Once you have the pieces in a bottle, you can make naturally occurring molecules or you can change the pieces slightly to make them better, said Martin Burke, a chemistry professor at the University of Illinois in US.

"Usually, that is such a herculean task that it slows down research. But if that part becomes on-demand, you can make anything you want, and it can powerfully accelerate the drug discovery process," Burke added.

In the same way that plastic building blocks of different sizes and shapes can snap together because they share a simple connector, the chemical building blocks are linked together with one simple reaction.

This gives scientists freedom to build molecules that may be difficult or expensive to extract from their natural source or to make in a laboratory.

One advantage of the building-block approach is that it allows the researchers to mix and match parts to build many different molecules, and to omit or substitute parts to make a potentially therapeutic substance better for human health.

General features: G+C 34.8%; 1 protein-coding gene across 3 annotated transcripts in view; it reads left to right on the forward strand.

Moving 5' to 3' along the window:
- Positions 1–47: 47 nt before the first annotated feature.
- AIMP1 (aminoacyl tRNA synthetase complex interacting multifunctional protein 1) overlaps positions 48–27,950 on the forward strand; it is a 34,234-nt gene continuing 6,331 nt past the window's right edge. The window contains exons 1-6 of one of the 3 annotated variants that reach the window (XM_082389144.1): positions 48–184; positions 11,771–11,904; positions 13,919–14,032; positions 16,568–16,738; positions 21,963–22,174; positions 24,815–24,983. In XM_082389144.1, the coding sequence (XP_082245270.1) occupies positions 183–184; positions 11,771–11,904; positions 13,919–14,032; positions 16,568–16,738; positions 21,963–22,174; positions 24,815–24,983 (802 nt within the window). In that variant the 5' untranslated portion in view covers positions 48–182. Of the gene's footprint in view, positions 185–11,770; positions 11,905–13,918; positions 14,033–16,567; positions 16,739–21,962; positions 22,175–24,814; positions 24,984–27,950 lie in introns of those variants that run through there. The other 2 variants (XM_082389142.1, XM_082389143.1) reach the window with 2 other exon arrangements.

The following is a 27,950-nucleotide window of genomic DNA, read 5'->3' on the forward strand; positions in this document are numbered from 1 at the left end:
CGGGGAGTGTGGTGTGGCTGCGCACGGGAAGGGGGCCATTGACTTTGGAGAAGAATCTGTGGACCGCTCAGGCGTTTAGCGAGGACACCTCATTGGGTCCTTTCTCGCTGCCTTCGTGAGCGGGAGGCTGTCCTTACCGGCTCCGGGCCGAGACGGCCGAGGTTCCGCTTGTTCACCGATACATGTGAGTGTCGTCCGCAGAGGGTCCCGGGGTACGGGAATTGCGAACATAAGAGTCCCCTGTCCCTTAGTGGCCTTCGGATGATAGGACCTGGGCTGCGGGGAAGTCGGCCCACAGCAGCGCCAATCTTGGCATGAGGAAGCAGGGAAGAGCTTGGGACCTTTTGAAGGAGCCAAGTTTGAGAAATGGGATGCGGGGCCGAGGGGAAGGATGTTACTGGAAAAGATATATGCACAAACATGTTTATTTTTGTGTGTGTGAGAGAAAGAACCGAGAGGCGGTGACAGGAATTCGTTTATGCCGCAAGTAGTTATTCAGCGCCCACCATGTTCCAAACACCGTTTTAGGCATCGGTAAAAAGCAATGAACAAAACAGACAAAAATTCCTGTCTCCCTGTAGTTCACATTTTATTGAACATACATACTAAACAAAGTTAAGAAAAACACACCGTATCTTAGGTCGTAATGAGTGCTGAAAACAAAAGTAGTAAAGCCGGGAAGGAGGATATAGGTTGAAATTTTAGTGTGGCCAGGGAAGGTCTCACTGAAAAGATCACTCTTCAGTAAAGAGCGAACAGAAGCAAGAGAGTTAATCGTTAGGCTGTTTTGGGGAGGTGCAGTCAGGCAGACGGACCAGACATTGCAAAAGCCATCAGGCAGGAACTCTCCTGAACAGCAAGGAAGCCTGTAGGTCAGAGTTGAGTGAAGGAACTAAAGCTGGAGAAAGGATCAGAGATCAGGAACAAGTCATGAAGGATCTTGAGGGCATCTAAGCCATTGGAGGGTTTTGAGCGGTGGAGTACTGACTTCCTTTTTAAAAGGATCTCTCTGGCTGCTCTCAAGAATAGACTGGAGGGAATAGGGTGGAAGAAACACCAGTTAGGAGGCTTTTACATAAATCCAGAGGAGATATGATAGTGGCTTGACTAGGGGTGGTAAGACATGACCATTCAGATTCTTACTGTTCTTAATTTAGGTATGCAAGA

The researchers recently synthesized a derivative of the anti-fungal medication amphotericin. It led to a big breakthrough in understanding how this clinically vital but highly toxic medicine works and the discovery of another derivative that is nontoxic to human cells while still effective at killing fungus, the study maintained.

The researchers published their findings in the journal Nature Chemistry.


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